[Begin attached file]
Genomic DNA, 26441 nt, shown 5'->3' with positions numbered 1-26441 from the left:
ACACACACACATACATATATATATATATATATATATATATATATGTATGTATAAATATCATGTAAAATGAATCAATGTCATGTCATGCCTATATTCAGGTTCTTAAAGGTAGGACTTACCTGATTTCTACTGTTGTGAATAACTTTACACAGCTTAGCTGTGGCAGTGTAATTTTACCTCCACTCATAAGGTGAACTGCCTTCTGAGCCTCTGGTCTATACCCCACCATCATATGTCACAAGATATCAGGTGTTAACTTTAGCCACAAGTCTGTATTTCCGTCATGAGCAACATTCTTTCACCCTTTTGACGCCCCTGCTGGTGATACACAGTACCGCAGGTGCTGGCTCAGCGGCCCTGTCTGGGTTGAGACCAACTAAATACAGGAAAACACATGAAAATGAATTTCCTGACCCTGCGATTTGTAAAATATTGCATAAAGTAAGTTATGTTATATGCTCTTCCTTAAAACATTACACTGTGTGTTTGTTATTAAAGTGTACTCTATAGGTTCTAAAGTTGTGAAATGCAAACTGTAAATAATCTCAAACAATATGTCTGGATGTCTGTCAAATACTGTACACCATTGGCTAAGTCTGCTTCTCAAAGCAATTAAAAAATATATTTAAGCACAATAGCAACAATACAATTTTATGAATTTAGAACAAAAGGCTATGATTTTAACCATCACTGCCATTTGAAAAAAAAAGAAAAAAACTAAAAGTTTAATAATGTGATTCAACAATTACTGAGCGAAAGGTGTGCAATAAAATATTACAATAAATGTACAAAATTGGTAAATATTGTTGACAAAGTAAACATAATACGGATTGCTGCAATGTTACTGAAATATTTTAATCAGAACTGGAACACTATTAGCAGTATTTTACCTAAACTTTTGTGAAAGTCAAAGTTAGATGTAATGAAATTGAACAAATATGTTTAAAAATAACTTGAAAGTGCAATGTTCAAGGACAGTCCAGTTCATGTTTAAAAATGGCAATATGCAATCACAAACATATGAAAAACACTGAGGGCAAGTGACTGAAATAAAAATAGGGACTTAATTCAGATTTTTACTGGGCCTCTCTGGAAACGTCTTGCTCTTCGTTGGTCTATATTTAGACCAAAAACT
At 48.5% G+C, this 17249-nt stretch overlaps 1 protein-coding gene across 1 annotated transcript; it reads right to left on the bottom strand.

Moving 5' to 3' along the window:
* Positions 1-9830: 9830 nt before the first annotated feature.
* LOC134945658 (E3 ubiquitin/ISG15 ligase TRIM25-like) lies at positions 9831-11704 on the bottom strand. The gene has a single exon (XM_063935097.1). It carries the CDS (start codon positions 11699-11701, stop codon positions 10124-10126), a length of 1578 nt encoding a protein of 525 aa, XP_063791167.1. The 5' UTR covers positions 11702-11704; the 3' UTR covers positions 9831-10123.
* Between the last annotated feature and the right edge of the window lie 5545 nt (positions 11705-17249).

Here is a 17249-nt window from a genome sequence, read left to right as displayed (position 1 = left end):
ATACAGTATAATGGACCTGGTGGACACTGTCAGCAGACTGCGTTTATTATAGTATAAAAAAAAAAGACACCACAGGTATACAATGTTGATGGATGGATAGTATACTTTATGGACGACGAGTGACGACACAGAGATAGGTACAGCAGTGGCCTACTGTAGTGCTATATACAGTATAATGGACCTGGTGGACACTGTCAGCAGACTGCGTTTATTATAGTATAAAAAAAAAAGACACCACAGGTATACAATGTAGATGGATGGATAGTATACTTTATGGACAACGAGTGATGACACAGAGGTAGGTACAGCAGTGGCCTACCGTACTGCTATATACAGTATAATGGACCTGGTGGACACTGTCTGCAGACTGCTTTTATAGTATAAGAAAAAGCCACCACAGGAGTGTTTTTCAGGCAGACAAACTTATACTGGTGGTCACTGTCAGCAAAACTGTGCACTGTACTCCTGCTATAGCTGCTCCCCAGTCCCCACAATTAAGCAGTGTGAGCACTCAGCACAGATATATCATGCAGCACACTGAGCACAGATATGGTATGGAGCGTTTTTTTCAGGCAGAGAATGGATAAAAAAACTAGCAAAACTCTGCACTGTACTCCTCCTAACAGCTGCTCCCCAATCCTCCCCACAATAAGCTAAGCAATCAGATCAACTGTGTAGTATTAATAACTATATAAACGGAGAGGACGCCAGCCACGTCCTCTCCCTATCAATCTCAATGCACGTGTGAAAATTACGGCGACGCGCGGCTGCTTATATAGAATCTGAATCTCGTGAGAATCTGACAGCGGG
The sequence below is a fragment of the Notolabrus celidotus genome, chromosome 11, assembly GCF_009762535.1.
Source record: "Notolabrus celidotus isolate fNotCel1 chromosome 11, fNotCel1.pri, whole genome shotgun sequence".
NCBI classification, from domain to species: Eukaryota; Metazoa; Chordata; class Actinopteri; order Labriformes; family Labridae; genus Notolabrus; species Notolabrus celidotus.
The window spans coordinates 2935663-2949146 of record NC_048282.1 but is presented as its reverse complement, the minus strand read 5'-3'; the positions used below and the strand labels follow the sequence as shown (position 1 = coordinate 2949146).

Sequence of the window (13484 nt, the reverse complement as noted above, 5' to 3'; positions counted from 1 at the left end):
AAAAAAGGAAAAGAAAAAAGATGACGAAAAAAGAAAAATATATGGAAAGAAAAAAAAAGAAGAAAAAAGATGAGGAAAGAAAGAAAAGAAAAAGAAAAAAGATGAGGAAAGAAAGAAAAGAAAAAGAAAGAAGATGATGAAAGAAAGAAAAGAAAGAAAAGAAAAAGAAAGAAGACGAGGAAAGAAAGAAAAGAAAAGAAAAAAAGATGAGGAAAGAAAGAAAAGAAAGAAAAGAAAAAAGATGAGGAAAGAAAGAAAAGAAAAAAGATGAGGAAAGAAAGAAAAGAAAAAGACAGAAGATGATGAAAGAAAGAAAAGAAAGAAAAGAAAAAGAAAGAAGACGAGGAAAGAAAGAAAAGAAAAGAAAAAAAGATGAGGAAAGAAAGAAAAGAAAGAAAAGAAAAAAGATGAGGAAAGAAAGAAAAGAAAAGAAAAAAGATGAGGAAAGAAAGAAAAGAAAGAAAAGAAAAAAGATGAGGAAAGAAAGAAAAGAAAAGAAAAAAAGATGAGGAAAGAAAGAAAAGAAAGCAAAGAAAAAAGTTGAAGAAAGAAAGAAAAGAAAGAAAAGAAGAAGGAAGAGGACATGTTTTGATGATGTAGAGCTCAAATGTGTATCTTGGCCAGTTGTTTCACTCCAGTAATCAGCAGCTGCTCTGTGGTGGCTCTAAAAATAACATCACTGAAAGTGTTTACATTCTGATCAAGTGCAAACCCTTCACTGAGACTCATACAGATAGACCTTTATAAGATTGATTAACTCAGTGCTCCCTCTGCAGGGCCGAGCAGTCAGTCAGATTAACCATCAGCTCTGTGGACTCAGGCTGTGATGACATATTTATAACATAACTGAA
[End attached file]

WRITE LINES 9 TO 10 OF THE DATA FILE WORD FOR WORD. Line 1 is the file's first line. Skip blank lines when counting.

ATACAGTATAATGGACCTGGTGGACACTGTCAGCAGACTGCGTTTATTATAGTATAAAAAAAAAAGACACCACAGGTATACAATGTTGATGGATGGATAGTATACTTTATGGACGACGAGTGACGACACAGAGATAGGTACAGCAGTGGCCTACTGTAGTGCTATATACAGTATAATGGACCTGGTGGACACTGTCAGCAGACTGCGTTTATTATAGTATAAAAAAAAAAGACACCACAGGTATACAATGTAGATGGATGGATAGTATACTTTATGGACAACGAGTGATGACACAGAGGTAGGTACAGCAGTGGCCTACCGTACTGCTATATACAGTATAATGGACCTGGTGGACACTGTCTGCAGACTGCTTTTATAGTATAAGAAAAAGCCACCACAGGAGTGTTTTTCAGGCAGACAAACTTATACTGGTGGTCACTGTCAGCAAAACTGTGCACTGTACTCCTGCTATAGCTGCTCCCCAGTCCCCACAATTAAGCAGTGTGAGCACTCAGCACAGATATATCATGCAGCACACTGAGCACAGATATGGTATGGAGCGTTTTTTTCAGGCAGAGAATGGATAAAAAAACTAGCAAAACTCTGCACTGTACTCCTCCTAACAGCTGCTCCCCAATCCTCCCCACAATAAGCTAAGCAATCAGATCAACTGTGTAGTATTAATAACTATATAAACGGAGAGGACGCCAGCCACGTCCTCTCCCTATCAATCTCAATGCACGTGTGAAAATTACGGCGACGCGCGGCTGCTTATATAGAATCTGAATCTCGTGAGAATCTGACAGCGGG
The sequence below is a fragment of the Notolabrus celidotus genome, chromosome 11, assembly GCF_009762535.1.